Bail was refused Monday for a man arrested on Friday night for possession of ganja and what appeared to be an unlicensed firearm.
The gun was tested over the weekend and shown to be inoperable. Daric Donan Ebanks was subsequently charged with possession of an imitation firearm with intent to commit an offense, namely supplying ganja. He was also charged with possessing ganja with intent to supply.
Magistrate Valdis Foldats remanded Ebanks in custody after seeing a photograph of an Orion flare gun, which was painted black. He asked if the gun had been tested. Crown counsel Candia James replied that it had been, and was found to be inoperable: that was why he was charged the imitation firearm offense.
The magistrate accepted that it was an imitation, but indicated that a person at whom the gun was pointed would not know that.
Ms. James told the court that police received a report of a person acting suspiciously at a restaurant on Watercourse Road, West Bay. They responded and saw Ebanks walking away hurriedly.
They shouted at him to stop, but he did not. As the officers gave chase, they saw him throw a white plastic bag and a dark object into the bush.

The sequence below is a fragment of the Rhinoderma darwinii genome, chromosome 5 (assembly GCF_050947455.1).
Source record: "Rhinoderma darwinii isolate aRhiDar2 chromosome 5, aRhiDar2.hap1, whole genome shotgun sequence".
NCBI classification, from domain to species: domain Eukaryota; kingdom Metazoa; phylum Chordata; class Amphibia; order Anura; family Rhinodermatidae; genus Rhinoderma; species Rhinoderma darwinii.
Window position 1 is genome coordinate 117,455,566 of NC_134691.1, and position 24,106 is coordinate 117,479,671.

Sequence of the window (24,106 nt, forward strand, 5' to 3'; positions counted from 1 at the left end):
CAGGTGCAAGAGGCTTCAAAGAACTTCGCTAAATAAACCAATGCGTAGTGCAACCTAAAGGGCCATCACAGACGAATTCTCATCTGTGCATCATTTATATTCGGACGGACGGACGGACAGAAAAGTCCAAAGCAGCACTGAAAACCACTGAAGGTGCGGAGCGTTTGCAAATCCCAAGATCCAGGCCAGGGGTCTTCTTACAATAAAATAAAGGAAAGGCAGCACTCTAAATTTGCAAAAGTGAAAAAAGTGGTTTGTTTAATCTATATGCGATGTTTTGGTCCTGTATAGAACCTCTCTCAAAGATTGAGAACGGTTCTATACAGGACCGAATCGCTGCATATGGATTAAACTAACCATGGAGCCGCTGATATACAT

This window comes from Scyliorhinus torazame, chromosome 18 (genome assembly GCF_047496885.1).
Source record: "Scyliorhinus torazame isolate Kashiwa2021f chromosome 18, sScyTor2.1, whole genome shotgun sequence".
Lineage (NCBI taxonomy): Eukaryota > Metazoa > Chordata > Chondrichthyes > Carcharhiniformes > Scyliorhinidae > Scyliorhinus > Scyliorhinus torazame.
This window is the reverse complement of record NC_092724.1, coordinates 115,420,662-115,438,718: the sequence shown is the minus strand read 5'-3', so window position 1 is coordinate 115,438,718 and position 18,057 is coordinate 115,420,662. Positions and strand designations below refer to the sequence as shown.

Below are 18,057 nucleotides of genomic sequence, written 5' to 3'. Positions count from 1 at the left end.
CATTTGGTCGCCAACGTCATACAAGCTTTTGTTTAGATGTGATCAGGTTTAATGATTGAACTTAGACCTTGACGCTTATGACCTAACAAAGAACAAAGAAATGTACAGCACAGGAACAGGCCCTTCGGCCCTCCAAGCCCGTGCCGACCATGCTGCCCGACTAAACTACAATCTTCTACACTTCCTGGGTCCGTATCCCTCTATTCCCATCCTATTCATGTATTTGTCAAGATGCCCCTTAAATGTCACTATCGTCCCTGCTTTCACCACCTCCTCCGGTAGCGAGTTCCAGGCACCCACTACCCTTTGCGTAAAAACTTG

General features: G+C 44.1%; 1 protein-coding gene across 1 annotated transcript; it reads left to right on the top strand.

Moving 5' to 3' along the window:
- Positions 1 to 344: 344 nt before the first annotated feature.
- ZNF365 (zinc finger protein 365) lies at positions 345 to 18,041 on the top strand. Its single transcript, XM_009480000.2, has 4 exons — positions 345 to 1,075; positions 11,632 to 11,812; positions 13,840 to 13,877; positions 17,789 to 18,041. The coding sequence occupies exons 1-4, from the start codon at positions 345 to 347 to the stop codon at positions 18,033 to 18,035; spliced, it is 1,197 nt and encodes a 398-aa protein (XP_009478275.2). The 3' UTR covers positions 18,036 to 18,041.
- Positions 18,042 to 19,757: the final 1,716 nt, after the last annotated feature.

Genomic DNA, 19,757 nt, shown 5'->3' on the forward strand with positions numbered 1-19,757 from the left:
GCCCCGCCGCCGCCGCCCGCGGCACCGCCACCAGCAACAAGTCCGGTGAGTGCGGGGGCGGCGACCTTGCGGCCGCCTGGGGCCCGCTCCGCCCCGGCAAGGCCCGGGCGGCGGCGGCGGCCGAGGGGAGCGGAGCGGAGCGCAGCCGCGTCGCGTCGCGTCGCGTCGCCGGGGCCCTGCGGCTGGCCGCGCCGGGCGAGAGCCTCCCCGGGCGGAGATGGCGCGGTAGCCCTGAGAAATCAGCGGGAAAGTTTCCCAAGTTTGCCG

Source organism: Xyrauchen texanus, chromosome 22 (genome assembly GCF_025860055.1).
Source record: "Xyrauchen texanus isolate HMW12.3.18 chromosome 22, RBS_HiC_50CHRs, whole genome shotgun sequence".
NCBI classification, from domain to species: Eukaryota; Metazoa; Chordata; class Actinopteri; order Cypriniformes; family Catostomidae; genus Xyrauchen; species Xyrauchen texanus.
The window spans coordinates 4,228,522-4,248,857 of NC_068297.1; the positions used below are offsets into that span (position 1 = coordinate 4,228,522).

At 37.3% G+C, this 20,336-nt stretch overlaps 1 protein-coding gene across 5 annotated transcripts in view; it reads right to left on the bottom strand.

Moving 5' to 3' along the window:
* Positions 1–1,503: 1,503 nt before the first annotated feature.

Ebanks was apprehended and the area was searched.
Ms. James said officers recovered the gun and five plastic bags of vegetable matter resembling ganja. Ebanks denied knowledge of both the gun and the ganja.
Following his arrest, a search warrant was obtained for his home. In his bedroom, officers found a black and orange modified flare gun and nine glass jars that had ganja residue in them.
Defense attorney Prathna Bodden said Ebanks, 30, had been dealt with by the court in the past week or two for drug charges [he received a non-custodial sentence] and he had heard the magistrate’s warning loud and clear at that time. He denied knowledge of the items in this case and said the jars found in his room were old.
Ms. Bodden told the court that Ebanks had been in the area of the restaurant because he went to get something to eat and then went out back to use the bathroom.
She urged the court to consider a 24-hour curfew because Ebanks was a witness in two cases in which he had been the victim of a violent attack and those two defendants were in custody. She also referred to her client’s medical issues.
The magistrate said he would ask the Crown to make prison officials aware of the issues.
Ms. Bodden said if she could get the documents in the case in time, she could visit Ebanks in custody and come back to court on Tuesday, Sept. 27.